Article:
The Knitting Factory's first press release provides an apt definition of Downtown jazz: "Our aim is to weave strands of art mediums into a whole, from the Wednesday night poetry series to the works on the walls." And, of course, there... [more]
The Knitting Factory's first press release provides an apt definition of Downtown jazz: "Our aim is to weave strands of art mediums into a whole, from the Wednesday night poetry series to the works on the walls." And, of course, there was the music.
The Downtown jazz scene was a product of 1970s New York. Free jazz had already made its impression, with its play "outside" the music -- meaning to play outside the tune, not along with it. Ornette Coleman has been a significant innovator in this area, whereas Charlie Parker and Miles Davis (in his early years) were main figures for playing in.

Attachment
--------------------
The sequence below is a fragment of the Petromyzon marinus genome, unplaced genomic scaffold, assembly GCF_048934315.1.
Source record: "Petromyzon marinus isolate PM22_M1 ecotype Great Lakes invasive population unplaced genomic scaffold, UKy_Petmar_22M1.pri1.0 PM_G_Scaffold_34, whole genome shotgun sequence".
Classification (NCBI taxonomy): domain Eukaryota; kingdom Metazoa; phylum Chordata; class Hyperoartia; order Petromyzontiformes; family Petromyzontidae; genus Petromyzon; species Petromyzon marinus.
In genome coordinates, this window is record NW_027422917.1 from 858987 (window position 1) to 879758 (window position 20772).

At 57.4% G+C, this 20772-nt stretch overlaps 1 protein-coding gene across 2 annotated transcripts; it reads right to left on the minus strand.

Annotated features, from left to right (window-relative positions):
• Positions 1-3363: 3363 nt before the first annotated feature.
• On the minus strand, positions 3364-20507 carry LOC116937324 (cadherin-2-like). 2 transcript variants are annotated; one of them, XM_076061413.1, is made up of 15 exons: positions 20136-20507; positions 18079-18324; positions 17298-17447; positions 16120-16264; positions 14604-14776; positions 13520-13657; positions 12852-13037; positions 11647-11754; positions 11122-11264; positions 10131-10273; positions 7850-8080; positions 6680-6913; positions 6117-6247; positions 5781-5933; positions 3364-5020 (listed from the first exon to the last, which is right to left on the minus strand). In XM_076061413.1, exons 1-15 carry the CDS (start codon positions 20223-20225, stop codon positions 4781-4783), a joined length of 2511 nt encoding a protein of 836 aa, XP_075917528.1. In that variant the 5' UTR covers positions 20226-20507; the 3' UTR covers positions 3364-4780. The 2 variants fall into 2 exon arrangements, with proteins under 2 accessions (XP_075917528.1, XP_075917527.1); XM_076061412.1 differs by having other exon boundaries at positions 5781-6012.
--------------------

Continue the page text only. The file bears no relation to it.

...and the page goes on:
Downtown musicians were heavily influenced by rock 'n' roll but refused to put a vocalist or a lead guitar up front. The sax remained the pivotal instrument, a major force driving the grinding rock 'n' roll rhythms.
For many reasons, these players weren't accepted into the standard world of jazz. They were primarily white intellectuals with high brow art school educations. They came to New York with the conception of music as collaboration, as performance art in the sense of a happening. They moved into SoHo lofts and sipped tea and discussed painting. One of the most famous early venues was called the Kitchen; it was originally a kitchen in someone's loft.
Although venues like the Village Vanguard and the Blue Note would have nothing to do with the Downtown players, their popularity was increasing. Eventually a new venue was
called for: the Knitting Factory became the first club to accept these artists
into its midst. At John Zorn's first appearance, in 1988, he played his
project "Hu Die," which consists of a narrator reading in Korean over two
guitars. The joint was sold out.
Other downtown players such as Bill Frisell and Alva Rogers began playing there, and soon the record companies got interested. Now, these people are household names to any jazz enthusiast.